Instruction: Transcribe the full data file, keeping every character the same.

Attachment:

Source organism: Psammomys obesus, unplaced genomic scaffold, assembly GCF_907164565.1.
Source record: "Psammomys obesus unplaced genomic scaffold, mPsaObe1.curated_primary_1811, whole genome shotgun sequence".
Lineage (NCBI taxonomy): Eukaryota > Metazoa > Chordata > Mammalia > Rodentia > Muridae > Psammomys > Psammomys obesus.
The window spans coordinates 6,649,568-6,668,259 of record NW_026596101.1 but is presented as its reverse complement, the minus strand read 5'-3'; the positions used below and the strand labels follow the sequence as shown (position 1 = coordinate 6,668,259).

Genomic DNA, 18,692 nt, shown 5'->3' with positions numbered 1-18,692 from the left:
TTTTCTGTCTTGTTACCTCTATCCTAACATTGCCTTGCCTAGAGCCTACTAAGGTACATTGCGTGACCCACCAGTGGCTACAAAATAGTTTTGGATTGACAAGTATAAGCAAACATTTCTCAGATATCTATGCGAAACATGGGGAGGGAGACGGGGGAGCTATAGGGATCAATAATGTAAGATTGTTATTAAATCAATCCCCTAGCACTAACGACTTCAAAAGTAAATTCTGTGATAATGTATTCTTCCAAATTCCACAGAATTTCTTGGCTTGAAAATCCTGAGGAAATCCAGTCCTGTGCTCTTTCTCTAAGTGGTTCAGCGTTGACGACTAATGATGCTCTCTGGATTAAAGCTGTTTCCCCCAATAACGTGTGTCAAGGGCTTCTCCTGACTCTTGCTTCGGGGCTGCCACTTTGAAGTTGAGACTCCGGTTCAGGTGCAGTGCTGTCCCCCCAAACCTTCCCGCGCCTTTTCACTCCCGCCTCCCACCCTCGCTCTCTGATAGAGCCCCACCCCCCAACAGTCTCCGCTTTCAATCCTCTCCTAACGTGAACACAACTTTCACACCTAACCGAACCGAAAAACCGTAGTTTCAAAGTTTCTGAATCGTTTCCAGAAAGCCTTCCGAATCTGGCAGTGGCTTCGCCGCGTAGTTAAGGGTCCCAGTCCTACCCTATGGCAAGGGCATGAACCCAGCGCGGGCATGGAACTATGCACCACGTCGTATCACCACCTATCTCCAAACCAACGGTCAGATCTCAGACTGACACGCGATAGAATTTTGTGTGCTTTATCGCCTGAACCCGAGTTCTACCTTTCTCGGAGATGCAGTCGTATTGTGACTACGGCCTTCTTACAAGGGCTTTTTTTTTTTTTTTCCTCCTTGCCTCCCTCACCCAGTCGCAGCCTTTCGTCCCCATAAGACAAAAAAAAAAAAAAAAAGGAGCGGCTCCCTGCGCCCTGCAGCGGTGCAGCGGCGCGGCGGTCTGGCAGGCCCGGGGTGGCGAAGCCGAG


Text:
Source organism: Psammomys obesus, unplaced genomic scaffold, assembly GCF_907164565.1.
Source record: "Psammomys obesus unplaced genomic scaffold, mPsaObe1.curated_primary_1811, whole genome shotgun sequence".
Lineage (NCBI taxonomy): Eukaryota > Metazoa > Chordata > Mammalia > Rodentia > Muridae > Psammomys > Psammomys obesus.
The window spans coordinates 6,649,568-6,668,259 of record NW_026596101.1 but is presented as its reverse complement, the minus strand read 5'-3'; the positions used below and the strand labels follow the sequence as shown (position 1 = coordinate 6,668,259).

Genomic DNA, 18,692 nt, shown 5'->3' with positions numbered 1-18,692 from the left:
TTTTCTGTCTTGTTACCTCTATCCTAACATTGCCTTGCCTAGAGCCTACTAAGGTACATTGCGTGACCCACCAGTGGCTACAAAATAGTTTTGGATTGACAAGTATAAGCAAACATTTCTCAGATATCTATGCGAAACATGGGGAGGGAGACGGGGGAGCTATAGGGATCAATAATGTAAGATTGTTATTAAATCAATCCCCTAGCACTAACGACTTCAAAAGTAAATTCTGTGATAATGTATTCTTCCAAATTCCACAGAATTTCTTGGCTTGAAAATCCTGAGGAAATCCAGTCCTGTGCTCTTTCTCTAAGTGGTTCAGCGTTGACGACTAATGATGCTCTCTGGATTAAAGCTGTTTCCCCCAATAACGTGTGTCAAGGGCTTCTCCTGACTCTTGCTTCGGGGCTGCCACTTTGAAGTTGAGACTCCGGTTCAGGTGCAGTGCTGTCCCCCCAAACCTTCCCGCGCCTTTTCACTCCCGCCTCCCACCCTCGCTCTCTGATAGAGCCCCACCCCCCAACAGTCTCCGCTTTCAATCCTCTCCTAACGTGAACACAACTTTCACACCTAACCGAACCGAAAAACCGTAGTTTCAAAGTTTCTGAATCGTTTCCAGAAAGCCTTCCGAATCTGGCAGTGGCTTCGCCGCGTAGTTAAGGGTCCCAGTCCTACCCTATGGCAAGGGCATGAACCCAGCGCGGGCATGGAACTATGCACCACGTCGTATCACCACCTATCTCCAAACCAACGGTCAGATCTCAGACTGACACGCGATAGAATTTTGTGTGCTTTATCGCCTGAACCCGAGTTCTACCTTTCTCGGAGATGCAGTCGTATTGTGACTACGGCCTTCTTACAAGGGCTTTTTTTTTTTTTTTCCTCCTTGCCTCCCTCACCCAGTCGCAGCCTTTCGTCCCCATAAGACAAAAAAAAAAAAAAAAAGGAGCGGCTCCCTGCGCCCTGCAGCGGTGCAGCGGCGCGGCGGTCTGGCAGGCCCGGGGTGGCGAAGCCGAG